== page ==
trees. If global pollution causes a rapid climatic change, portant local battles must continue to be fought, more
the grove cannot long survive. Many conservationists general programs of public education and political action
now recognize thaiLif the growth of the human popula^ should become predominant. Obviously, it is no longer
tion is not stopped, and the deterioration of the planetary necessary to plead for conservation only on aesthetic or
environment is not arrested, nothing of value will he compassionate grounds, since the preservation of the
conserved. diversity of life and the integrity of the ecological
This understanding and the growing general public systems of Earth is absolutely essential for the survival
awareness of the problems of the environment have given of civilization.
rise to a number of new organizations. Some of them, like
Friends of the Earth (FOE1. are more militant offshoots
of older conservation groups. Others, including. En- (SCIENCE AND TECHNOLOGY;
vironmental Action (which grew from the organization
that sponsored the first Earth Day in 1970) and F.coiogy; For many people, science and technology have taken on ___
Action, are new. Zero Population Growth (ZPG) is the aspect of{a religidfl) How often one hears statements
primarily concerned with the population problem but is beginning, "any society that can send a man to the moon_
also interested in the environmental consequences of it. can^. . ." and ending with some problem—usually
ZPG, one branch of the Sierra Club. Environmental, immensely more complex and difficult than space
Action, and FOE have foregone the tax advantages of an travel—that science and technology are expected to
apolitical posture in order to campaign and lobby for solve!23 The population-food imbalance is a common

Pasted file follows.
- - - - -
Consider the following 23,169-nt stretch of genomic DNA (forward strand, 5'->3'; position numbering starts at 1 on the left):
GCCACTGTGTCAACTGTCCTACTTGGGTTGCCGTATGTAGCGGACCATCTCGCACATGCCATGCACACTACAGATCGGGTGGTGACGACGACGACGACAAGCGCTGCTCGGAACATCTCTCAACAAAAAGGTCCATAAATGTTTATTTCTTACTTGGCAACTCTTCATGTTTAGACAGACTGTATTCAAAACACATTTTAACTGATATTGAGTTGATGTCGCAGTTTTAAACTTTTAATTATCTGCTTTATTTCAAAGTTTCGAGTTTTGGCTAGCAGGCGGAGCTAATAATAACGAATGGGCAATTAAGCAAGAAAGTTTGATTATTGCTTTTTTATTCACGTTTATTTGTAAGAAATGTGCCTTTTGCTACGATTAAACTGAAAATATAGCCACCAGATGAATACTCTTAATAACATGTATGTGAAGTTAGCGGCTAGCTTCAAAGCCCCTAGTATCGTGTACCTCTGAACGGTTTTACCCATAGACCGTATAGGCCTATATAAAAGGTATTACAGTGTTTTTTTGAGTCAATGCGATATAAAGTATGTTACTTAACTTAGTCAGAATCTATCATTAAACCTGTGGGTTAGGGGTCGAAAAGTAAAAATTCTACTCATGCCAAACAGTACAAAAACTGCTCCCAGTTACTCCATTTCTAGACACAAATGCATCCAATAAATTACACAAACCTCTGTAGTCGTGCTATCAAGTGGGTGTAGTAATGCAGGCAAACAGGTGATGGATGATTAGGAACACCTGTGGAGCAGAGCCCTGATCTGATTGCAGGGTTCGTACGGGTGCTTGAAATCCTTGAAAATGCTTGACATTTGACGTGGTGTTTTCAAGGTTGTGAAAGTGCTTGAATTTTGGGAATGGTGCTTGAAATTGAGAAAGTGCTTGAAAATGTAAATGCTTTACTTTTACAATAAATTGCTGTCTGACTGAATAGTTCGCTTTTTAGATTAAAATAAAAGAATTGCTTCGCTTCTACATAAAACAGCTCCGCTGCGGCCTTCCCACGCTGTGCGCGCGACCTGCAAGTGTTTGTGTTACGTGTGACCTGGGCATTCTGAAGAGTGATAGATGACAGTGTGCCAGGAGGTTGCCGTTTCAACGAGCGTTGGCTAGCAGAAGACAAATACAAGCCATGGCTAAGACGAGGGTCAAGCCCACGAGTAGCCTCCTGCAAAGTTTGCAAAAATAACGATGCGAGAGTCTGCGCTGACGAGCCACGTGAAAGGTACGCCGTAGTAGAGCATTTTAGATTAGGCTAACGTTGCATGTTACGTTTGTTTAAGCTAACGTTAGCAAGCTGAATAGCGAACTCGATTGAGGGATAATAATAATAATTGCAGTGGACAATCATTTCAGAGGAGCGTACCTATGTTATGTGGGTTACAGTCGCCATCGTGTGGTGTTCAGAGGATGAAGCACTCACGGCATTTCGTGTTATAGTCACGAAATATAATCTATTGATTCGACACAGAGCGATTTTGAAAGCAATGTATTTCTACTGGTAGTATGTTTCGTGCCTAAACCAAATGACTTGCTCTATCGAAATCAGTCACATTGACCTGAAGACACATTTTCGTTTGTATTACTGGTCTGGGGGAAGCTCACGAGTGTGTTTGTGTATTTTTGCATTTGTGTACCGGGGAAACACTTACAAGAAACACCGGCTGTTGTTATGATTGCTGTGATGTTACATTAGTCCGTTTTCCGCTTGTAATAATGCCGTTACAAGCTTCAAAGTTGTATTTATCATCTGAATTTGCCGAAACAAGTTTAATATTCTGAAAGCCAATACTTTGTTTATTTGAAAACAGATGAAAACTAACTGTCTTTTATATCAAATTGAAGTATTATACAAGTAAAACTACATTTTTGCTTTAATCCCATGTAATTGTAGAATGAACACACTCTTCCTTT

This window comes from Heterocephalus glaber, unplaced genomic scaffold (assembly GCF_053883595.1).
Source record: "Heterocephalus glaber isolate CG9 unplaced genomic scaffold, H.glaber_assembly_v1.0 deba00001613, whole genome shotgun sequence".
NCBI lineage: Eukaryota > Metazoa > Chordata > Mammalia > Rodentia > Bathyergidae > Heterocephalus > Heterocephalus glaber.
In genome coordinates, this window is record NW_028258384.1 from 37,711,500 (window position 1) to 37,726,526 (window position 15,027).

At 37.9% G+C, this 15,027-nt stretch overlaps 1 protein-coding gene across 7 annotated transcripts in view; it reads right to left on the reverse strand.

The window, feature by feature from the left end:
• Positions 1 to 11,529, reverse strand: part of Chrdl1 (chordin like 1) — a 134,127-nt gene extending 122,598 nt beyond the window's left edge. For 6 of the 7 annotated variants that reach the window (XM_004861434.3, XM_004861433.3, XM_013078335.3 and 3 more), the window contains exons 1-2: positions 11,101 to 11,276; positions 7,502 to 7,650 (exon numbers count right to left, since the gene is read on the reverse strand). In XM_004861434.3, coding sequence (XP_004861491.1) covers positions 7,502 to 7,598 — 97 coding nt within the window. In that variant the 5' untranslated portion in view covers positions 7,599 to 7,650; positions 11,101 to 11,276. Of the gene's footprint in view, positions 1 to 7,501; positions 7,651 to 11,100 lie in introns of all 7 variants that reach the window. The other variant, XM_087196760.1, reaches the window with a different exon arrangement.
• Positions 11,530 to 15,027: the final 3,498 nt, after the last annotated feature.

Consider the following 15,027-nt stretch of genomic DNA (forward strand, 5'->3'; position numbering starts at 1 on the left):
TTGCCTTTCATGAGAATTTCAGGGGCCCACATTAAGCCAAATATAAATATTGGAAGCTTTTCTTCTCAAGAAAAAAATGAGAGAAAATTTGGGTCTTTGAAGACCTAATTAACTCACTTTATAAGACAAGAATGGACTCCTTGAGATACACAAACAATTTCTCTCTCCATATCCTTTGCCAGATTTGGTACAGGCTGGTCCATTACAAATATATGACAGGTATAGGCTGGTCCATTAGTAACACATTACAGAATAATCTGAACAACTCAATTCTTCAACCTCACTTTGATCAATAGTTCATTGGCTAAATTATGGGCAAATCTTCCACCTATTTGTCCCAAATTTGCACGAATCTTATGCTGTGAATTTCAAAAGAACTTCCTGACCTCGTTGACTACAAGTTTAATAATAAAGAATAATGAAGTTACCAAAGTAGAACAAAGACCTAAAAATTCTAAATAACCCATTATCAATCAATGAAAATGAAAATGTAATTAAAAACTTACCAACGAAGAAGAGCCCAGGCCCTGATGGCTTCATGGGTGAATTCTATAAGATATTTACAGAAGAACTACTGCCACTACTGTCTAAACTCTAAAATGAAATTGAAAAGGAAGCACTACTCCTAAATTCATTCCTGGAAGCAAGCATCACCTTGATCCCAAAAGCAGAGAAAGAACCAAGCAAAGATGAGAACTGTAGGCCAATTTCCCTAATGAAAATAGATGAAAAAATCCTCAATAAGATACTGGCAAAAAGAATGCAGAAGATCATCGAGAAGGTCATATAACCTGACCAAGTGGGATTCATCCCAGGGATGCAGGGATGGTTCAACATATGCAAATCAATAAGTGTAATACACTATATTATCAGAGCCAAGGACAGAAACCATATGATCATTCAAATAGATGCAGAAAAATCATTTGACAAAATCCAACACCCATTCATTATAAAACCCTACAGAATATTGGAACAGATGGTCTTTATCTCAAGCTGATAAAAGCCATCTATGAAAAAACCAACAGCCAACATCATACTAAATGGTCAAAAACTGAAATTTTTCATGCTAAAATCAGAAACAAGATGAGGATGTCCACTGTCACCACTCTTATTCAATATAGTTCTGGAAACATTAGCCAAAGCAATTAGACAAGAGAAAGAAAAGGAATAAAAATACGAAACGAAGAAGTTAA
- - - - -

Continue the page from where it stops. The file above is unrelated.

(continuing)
their goals, frequently combining their efforts on issues candidate; others are various types of pollution or other.
of common concern.y'hev also cooperate in environ-) ecological problems.
Cmentalist lawsuits) (see "The Legal System," below) Three things are generally wrong with these state-
through organizations such as The Environmental De-^ ments of faith. First, science and technology have not yet
fense Fund (EDF) and the Natural Resources Defense__ reached the point relative to those problems that they had
Council (NRDC). Such organizations generally differ reached relative to the man-on-the-moon project by
from many of the older conservation groups in being
more oriented to humanity as an endangered species than "''Edward Goldsmith, Ecology—the new political force.
to preserving wilderness and wildlife only for their "''Ecologists emerge as a potent force in French election, New York
Times, March 20, 1977.
23
aesthetic and recreational values^ Sister organizations of 0ne book on the human predicament written from this point of view
FOE, as well as ZPG, have been established in other (but in which the science is often very weak) is John Maddox's The
doomsday syndrome. See the retrospective review written three years later
countries. by John Woodcock, Doomsday revisited.